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Am J Manag Care. 1998 Oct;4(10):1411-8.

Where is the financial safety net for managed care physicians?

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  • 1University of Pittsburgh, Montefiore University Hospital, PA 15213, USA.



Empiric research on mechanisms by which managed care physicians attempt to mitigate financial risk is lacking. We assumed the perspective of a managed care plan in investigating the relationship between risk sharing and the match between a physician's capitation payments and costs of care.


The study design was a family of payment simulations using 2 years of managed care claims data.


Claims from a cohort of 82,525 managed care patients were used, with year 1 data determining a capitation rate for year 2 primary care services. The net provider payment in year 2 was examined under scenarios that might modify financial outcomes, including stop-loss insurance, age- and gender-adjustment of capitation, and risk pooling within independent practice associations.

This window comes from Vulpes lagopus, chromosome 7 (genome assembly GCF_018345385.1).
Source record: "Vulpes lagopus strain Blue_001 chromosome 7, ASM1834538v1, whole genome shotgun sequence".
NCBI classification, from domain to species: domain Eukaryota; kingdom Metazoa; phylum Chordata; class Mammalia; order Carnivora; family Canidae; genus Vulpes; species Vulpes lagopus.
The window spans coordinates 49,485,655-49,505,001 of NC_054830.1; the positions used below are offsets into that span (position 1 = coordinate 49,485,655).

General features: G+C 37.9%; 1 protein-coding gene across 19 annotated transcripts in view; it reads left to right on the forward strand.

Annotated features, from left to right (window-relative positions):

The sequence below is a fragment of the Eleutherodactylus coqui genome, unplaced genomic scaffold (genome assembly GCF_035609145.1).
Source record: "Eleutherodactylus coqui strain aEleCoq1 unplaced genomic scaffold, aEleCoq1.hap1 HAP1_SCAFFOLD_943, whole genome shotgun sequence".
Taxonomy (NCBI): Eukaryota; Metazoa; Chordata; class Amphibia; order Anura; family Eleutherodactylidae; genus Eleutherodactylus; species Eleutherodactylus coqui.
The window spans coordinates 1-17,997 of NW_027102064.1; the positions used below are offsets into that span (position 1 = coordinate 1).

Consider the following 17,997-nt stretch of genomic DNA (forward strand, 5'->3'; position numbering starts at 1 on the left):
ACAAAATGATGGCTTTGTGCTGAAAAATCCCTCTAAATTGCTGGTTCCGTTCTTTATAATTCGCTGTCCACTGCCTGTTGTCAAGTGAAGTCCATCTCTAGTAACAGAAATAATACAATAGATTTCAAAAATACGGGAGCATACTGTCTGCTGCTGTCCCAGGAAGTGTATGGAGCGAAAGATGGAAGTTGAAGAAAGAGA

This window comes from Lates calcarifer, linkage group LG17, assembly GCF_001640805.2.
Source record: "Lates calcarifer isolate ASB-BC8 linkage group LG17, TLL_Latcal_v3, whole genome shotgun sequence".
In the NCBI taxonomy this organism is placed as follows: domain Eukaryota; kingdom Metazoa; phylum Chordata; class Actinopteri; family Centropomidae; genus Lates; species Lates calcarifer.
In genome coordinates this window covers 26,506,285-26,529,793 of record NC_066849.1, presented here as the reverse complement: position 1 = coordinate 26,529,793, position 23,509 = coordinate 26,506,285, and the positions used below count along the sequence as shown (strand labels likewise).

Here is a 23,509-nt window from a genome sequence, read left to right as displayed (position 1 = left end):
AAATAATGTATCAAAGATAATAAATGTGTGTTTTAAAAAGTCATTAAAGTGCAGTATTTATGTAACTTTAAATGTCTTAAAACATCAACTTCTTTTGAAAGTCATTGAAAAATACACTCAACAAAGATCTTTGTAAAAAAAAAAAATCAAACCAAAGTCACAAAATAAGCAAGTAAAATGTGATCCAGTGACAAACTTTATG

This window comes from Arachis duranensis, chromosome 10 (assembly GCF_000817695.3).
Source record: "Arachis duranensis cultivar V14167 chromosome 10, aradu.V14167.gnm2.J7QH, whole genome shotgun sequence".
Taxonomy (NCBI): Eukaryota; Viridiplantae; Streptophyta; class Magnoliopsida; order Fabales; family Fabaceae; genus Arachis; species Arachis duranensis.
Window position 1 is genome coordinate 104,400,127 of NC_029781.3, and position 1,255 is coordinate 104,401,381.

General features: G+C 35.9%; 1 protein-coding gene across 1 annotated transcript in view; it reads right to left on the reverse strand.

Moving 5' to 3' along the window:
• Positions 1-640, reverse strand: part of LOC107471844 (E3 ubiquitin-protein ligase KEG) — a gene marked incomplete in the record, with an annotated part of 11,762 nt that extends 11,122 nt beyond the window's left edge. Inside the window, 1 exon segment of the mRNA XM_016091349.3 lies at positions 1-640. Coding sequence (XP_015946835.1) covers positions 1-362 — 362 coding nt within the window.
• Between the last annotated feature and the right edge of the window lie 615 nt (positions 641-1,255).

The size of a provider's patient panel was positively correlated with net per capita payment (r = 0.22; P < 0.0001 without risk modification strategies). The variance of the ratio of net to total revenue was utilized as a proxy for the degree of risk assumed in caring for a panel of capitated enrollees. Risk modification strategies reduced this variance measure, with risk pooling producing the largest effect, especially for providers of panels of fewer than 135 patients. In contrast, age- and gender-adjustment of capitation payments had little effect on reimbursement outcomes.


Short of increasing the pool of capitated patients, risk modification strategies appear limited in their ability to produce more equitable reimbursement to providers with small patient panels. With many providers assuming substantial risk in pursuing managed care contracts, these dynamics may favor organizational forms of medical practice that facilitate large patient panels within a single plan.

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